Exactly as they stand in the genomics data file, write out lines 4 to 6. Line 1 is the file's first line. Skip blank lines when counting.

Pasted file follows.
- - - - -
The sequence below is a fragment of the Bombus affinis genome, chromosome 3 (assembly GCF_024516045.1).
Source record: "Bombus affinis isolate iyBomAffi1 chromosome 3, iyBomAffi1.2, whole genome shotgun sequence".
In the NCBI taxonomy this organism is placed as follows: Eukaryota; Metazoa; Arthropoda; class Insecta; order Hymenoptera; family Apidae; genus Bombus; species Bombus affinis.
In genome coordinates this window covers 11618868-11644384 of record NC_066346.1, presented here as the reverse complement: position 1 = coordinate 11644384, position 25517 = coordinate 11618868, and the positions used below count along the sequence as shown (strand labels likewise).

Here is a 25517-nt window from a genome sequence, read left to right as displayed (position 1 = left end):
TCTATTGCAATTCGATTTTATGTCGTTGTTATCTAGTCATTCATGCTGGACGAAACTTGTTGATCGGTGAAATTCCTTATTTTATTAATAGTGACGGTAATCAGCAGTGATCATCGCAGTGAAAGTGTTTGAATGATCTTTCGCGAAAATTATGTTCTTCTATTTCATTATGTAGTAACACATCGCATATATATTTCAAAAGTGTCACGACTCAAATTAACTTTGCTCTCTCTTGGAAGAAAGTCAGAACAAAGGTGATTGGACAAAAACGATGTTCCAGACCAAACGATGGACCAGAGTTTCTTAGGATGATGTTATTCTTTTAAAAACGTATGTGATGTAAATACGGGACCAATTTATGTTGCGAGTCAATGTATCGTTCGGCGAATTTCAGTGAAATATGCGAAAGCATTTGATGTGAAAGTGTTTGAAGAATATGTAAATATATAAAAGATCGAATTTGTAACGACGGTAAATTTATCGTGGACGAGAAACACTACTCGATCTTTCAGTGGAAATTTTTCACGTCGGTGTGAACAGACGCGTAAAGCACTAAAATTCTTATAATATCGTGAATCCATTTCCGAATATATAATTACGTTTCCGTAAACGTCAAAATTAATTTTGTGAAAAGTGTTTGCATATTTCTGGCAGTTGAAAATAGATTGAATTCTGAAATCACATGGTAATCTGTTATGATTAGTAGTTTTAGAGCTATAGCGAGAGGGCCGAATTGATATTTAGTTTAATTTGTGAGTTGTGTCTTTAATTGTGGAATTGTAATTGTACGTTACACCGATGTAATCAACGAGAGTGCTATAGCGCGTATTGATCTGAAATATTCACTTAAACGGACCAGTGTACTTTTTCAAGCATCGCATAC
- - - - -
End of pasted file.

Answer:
In genome coordinates this window covers 11618868-11644384 of record NC_066346.1, presented here as the reverse complement: position 1 = coordinate 11644384, position 25517 = coordinate 11618868, and the positions used below count along the sequence as shown (strand labels likewise).

Here is a 25517-nt window from a genome sequence, read left to right as displayed (position 1 = left end):
TCTATTGCAATTCGATTTTATGTCGTTGTTATCTAGTCATTCATGCTGGACGAAACTTGTTGATCGGTGAAATTCCTTATTTTATTAATAGTGACGGTAATCAGCAGTGATCATCGCAGTGAAAGTGTTTGAATGATCTTTCGCGAAAATTATGTTCTTCTATTTCATTATGTAGTAACACATCGCATATATATTTCAAAAGTGTCACGACTCAAATTAACTTTGCTCTCTCTTGGAAGAAAGTCAGAACAAAGGTGATTGGACAAAAACGATGTTCCAGACCAAACGATGGACCAGAGTTTCTTAGGATGATGTTATTCTTTTAAAAACGTATGTGATGTAAATACGGGACCAATTTATGTTGCGAGTCAATGTATCGTTCGGCGAATTTCAGTGAAATATGCGAAAGCATTTGATGTGAAAGTGTTTGAAGAATATGTAAATATATAAAAGATCGAATTTGTAACGACGGTAAATTTATCGTGGACGAGAAACACTACTCGATCTTTCAGTGGAAATTTTTCACGTCGGTGTGAACAGACGCGTAAAGCACTAAAATTCTTATAATATCGTGAATCCATTTCCGAATATATAATTACGTTTCCGTAAACGTCAAAATTAATTTTGTGAAAAGTGTTTGCATATTTCTGGCAGTTGAAAATAGATTGAATTCTGAAATCACATGGTAATCTGTTATGATTAGTAGTTTTAGAGCTATAGCGAGAGGGCCGAATTGATATTTAGTTTAATTTGTGAGTTGTGTCTTTAATTGTGGAATTGTAATTGTACGTTACACCGATGTAATCAACGAGAGTGCTATAGCGCGTATTGATCTGAAATATTCACTTAAACGGACCAGTGTACTTTTTCAAGCATCGCATAC